For the crypto industry, supporting sanctions is an opportunity to rebrand
One of the first punitive measures leveled against Russia in response to the military invasion of Ukraine was the implementation of economic sanctions aimed at isolating the country from the international financial system. On March 12, Russian banks lost access to the international payments and messaging network SWIFT, and private sector payment companies, such as Visa, PayPal and Mastercard, were close behind. But while these highly regulated and publicly scrutinized organizations were quick to react to the crisis, concerns quickly mounted that the Russian state, as well as companies and oligarchs associated with it, could turn to digital currency exchanges as a backdoor to side-step sanctions.
In the United Kingdom, the Bank of England and Financial Conduct Authority asked crypto firms to enforce sanctions across their platforms, and central banks and regulators around the world have since joined this chorus of concern. Most recently, Japan announced it would be revising its Foreign Exchange and Foreign Trade Act. This aims to widen its breadth to apply to crypto assets, meaning exchanges will be required to assess whether their clients are Russian sanction targets.
And yet some of the most well-known crypto exchanges are still dragging their feet, reluctant to toe the line drawn by global policymakers and regulators. Binance, the world’s biggest exchange, as well as Coinbase and Kraken, have all shown empathy for the plight of Ukrainians, and some have frozen accounts linked to sanctioned individuals, but they have all stopped short of stepping back out of Russia or blocking all money flows into and out of the country.
As the CEO of Poland’s largest cryptocurrency exchange, I understand the moral dilemma they face, torn between free-market ideals and a sense of moral duty, but as this devastating human tragedy unfolds in Eastern Europe, we as an industry must be doing more to condemn the violence through access to our platforms. At Zonda, we didn’t make the decision to withdraw from Russia lightly, but we did make it quickly, and in so doing voted for peace, transparency and respect for the spirit of global regulation. Failure to do so will be seen by many around the world as indifference at best or, at worst, active support.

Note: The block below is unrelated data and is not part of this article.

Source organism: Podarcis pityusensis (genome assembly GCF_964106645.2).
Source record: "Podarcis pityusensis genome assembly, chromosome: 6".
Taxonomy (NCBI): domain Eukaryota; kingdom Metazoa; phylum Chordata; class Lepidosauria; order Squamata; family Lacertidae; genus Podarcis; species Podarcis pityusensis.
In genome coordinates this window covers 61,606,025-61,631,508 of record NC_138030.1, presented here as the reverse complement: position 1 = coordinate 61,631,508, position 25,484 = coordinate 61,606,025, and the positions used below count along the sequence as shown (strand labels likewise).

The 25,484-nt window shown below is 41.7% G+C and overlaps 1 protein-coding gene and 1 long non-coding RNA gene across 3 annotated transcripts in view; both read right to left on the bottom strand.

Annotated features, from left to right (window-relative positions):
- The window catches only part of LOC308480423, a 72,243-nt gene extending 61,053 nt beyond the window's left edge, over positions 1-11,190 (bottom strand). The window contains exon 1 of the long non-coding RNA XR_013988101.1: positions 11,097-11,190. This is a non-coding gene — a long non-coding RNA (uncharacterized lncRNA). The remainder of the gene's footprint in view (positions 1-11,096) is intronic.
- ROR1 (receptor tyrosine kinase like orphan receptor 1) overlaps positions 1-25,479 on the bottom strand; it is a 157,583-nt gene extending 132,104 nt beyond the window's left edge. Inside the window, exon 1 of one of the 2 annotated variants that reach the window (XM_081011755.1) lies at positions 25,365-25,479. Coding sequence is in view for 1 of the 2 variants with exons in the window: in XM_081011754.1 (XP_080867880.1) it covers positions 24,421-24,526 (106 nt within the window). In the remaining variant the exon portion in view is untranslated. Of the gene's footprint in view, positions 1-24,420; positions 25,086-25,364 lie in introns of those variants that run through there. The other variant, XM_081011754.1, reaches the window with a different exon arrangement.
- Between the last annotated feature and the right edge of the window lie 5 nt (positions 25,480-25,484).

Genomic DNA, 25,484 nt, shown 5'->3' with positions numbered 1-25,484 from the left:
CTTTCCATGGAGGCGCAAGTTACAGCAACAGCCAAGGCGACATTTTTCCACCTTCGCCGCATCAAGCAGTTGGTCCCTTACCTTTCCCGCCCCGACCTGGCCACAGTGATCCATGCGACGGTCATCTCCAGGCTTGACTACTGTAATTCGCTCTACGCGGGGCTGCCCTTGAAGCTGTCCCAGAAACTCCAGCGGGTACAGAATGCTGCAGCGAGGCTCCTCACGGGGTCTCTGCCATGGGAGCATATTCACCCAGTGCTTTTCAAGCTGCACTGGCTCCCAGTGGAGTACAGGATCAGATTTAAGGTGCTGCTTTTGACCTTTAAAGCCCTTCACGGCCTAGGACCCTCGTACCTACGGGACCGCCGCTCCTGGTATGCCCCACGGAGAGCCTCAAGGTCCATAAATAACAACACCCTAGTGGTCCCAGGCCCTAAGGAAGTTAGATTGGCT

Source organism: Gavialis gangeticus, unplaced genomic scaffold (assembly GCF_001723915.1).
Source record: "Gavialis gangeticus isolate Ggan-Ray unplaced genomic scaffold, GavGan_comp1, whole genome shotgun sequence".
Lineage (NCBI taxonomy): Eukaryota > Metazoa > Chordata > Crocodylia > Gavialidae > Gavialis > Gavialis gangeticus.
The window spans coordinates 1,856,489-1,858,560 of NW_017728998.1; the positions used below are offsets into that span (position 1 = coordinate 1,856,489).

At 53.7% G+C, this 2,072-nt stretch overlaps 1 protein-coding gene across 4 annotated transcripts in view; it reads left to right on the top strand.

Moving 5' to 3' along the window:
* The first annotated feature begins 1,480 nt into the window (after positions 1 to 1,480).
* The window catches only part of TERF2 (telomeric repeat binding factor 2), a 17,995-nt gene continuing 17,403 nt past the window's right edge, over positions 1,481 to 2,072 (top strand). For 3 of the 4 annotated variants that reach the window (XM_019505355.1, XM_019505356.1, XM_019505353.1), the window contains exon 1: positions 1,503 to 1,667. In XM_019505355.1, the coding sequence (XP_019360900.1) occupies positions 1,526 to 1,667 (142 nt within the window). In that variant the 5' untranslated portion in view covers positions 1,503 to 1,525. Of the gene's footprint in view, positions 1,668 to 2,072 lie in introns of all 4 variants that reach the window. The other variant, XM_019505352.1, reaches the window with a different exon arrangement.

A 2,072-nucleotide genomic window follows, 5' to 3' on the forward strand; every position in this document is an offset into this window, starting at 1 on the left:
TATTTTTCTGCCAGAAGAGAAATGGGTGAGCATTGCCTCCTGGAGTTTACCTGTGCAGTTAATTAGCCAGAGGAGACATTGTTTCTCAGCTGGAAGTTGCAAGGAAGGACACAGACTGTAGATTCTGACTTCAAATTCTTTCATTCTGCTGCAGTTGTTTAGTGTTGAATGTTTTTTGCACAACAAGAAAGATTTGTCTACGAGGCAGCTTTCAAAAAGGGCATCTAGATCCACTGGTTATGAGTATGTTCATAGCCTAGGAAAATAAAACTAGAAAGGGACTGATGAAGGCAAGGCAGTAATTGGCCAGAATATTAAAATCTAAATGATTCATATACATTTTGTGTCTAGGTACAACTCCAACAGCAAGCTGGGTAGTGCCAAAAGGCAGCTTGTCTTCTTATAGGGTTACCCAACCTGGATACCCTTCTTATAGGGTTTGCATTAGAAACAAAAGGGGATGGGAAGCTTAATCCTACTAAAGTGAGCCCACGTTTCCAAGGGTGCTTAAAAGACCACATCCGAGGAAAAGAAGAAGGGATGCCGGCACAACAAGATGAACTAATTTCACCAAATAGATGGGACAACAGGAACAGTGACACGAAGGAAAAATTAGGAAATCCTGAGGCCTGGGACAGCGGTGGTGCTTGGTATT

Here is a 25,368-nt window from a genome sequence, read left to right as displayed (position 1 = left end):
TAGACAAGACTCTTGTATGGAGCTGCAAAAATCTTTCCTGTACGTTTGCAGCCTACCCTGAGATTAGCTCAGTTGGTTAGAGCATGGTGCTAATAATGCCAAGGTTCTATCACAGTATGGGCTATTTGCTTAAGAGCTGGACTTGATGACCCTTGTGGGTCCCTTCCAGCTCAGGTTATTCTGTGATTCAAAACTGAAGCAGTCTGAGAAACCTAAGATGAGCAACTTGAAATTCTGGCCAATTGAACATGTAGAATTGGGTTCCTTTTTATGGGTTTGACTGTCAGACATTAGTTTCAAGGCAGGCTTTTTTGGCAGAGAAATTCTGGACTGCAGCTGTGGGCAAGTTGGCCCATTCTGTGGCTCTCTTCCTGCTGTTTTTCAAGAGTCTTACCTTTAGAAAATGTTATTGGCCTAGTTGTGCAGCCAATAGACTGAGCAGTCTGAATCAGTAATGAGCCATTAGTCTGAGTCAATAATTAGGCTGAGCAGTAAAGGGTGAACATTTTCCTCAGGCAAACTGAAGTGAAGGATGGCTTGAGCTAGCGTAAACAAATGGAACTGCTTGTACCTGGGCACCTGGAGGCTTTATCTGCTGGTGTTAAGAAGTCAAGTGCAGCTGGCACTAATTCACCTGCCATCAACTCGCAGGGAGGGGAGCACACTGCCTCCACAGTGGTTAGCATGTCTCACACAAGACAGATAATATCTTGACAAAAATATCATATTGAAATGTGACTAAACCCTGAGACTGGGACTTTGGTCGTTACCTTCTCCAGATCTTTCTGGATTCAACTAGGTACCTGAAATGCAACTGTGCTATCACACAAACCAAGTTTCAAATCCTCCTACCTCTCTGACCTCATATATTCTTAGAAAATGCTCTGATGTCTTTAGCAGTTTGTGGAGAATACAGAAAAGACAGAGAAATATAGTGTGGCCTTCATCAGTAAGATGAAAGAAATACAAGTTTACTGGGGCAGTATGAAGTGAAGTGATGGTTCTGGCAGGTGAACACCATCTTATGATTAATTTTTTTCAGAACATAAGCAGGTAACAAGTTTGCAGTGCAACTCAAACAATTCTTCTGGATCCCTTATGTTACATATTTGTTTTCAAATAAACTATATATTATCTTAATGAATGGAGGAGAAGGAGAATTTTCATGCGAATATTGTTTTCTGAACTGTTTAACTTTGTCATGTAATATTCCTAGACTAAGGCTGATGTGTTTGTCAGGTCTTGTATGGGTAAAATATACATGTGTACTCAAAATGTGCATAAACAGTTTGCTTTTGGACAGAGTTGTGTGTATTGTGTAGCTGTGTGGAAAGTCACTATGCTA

Cryptocurrency exchanges are standing at a moral crossroads
The Ukraine conflict has unearthed a tension at the ideological heart of cryptocurrency. Digital currencies were first imagined with a vision of creating a decentralized global financial system, free from financial tinkering by governments, central banks and large financial services firms. And yes, there are many reasons why decentralization is something we should be exploring, not least the quest for greater transparency, accountability and security. But we cannot let this quest for the purest form of financial independence lead us down a dark path, one where we believe the laws of the land — moral or otherwise — do not apply to us. Ideological support for decentralization can never justify the conscious facilitation of criminal activity.
We as an industry should ask ourselves what kind of world we want to create and let our morals drive our actions. Russia’s invasion of Ukraine is an undeniable breach of international law and the indiscriminate targeting of Ukrainian civilians, in locations such as Mariupol, is not an ethical gray area.